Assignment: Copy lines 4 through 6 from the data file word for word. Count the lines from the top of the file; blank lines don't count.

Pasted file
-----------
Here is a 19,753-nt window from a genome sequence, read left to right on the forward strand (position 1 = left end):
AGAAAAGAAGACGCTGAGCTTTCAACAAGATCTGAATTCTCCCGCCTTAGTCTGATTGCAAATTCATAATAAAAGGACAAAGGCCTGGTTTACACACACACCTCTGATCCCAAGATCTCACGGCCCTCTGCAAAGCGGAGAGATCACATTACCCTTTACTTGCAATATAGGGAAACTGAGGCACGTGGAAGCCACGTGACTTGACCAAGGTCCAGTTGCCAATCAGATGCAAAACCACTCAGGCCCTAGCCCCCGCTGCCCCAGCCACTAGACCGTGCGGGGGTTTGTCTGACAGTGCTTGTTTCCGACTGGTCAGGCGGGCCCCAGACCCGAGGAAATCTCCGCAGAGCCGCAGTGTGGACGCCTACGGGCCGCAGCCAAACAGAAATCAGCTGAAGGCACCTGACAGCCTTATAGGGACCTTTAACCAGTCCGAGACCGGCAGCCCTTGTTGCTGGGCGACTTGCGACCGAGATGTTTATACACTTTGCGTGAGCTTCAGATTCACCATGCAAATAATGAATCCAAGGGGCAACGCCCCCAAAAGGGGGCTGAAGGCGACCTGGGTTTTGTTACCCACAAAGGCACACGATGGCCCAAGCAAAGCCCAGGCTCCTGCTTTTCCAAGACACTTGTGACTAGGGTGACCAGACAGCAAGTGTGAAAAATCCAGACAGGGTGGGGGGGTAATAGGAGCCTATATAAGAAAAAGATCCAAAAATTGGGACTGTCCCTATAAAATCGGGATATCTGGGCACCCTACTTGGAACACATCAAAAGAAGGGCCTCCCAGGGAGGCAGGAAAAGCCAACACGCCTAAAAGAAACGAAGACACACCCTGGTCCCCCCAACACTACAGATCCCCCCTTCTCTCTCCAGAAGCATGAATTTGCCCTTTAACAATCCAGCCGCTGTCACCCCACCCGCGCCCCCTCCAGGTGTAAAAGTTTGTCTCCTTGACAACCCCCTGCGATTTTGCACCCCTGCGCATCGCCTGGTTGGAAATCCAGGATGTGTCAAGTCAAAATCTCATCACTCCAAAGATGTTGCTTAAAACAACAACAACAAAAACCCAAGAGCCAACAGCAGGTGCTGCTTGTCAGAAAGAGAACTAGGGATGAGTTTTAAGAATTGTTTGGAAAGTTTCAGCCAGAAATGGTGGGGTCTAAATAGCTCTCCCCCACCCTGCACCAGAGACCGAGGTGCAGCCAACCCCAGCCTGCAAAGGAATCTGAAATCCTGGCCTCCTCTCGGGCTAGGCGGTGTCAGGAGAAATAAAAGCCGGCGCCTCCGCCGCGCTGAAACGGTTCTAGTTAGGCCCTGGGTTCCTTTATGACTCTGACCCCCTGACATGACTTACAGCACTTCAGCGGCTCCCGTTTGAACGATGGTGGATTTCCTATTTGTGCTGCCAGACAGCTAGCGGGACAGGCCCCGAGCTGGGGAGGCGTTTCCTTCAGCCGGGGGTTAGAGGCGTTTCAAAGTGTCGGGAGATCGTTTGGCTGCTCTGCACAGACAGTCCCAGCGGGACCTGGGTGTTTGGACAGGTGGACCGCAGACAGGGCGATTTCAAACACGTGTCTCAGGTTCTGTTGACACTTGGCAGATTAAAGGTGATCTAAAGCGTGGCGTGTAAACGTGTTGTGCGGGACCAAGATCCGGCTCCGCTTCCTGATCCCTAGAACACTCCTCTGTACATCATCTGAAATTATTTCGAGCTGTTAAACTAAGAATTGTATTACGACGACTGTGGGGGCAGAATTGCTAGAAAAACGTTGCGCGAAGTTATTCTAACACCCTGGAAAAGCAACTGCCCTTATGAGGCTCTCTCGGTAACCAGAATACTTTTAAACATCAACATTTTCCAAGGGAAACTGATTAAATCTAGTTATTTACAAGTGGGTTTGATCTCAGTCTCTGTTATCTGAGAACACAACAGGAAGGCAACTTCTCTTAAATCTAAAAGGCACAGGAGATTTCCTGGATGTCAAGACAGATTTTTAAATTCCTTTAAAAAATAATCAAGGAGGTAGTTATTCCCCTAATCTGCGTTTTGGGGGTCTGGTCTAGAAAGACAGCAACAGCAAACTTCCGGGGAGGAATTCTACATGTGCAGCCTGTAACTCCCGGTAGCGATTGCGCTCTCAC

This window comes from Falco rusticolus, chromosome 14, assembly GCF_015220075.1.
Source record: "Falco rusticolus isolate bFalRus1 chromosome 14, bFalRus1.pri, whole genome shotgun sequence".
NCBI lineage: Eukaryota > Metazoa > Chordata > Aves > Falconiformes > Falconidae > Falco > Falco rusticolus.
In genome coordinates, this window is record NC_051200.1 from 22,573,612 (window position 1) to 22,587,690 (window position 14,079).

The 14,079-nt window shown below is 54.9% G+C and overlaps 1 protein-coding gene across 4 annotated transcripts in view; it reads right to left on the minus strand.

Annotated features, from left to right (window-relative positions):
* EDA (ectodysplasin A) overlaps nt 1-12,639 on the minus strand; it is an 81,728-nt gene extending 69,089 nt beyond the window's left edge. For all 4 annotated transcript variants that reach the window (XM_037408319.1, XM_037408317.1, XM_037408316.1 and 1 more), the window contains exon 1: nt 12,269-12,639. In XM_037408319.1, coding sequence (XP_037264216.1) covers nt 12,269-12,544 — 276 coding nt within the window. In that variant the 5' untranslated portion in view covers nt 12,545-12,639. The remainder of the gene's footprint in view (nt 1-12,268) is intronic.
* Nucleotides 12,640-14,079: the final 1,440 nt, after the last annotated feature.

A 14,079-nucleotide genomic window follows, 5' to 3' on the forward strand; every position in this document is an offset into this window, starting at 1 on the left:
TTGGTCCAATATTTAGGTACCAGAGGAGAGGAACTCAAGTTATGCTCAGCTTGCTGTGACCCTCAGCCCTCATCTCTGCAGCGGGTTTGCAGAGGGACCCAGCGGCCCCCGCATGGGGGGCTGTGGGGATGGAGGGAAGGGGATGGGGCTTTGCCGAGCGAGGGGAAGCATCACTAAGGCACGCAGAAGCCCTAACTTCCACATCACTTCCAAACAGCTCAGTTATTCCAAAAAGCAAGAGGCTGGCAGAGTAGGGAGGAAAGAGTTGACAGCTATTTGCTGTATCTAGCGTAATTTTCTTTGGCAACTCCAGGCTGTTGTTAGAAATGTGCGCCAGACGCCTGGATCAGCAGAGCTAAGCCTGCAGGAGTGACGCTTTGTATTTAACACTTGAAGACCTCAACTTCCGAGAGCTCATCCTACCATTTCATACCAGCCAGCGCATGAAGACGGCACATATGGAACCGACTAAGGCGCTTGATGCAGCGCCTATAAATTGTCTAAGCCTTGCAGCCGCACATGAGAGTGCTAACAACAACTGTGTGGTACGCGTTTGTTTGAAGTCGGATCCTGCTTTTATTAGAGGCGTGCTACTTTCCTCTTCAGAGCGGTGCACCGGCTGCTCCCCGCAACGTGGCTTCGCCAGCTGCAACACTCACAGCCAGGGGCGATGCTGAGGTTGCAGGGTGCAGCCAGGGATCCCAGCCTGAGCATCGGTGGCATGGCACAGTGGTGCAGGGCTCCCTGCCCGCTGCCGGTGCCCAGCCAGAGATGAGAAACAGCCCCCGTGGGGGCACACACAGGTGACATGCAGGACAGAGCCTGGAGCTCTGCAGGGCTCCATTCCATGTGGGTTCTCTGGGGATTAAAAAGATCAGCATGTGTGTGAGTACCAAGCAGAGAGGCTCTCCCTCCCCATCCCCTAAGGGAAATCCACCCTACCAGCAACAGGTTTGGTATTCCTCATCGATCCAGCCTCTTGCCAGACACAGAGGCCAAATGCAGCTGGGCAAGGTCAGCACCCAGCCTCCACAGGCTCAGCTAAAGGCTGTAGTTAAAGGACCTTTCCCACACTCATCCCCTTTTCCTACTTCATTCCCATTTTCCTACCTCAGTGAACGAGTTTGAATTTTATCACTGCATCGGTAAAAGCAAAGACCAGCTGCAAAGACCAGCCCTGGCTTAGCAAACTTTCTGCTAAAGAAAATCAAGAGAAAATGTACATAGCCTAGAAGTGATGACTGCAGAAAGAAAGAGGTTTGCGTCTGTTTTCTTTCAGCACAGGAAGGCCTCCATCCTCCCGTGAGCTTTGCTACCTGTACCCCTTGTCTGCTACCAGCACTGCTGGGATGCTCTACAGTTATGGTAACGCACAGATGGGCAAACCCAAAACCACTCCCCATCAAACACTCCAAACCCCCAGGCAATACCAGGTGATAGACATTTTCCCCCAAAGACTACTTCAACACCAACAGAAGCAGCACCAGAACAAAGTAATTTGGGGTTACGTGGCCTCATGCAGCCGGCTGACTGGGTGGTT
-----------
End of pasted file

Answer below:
Source record: "Falco rusticolus isolate bFalRus1 chromosome 14, bFalRus1.pri, whole genome shotgun sequence".
NCBI lineage: Eukaryota > Metazoa > Chordata > Aves > Falconiformes > Falconidae > Falco > Falco rusticolus.
In genome coordinates, this window is record NC_051200.1 from 22,573,612 (window position 1) to 22,587,690 (window position 14,079).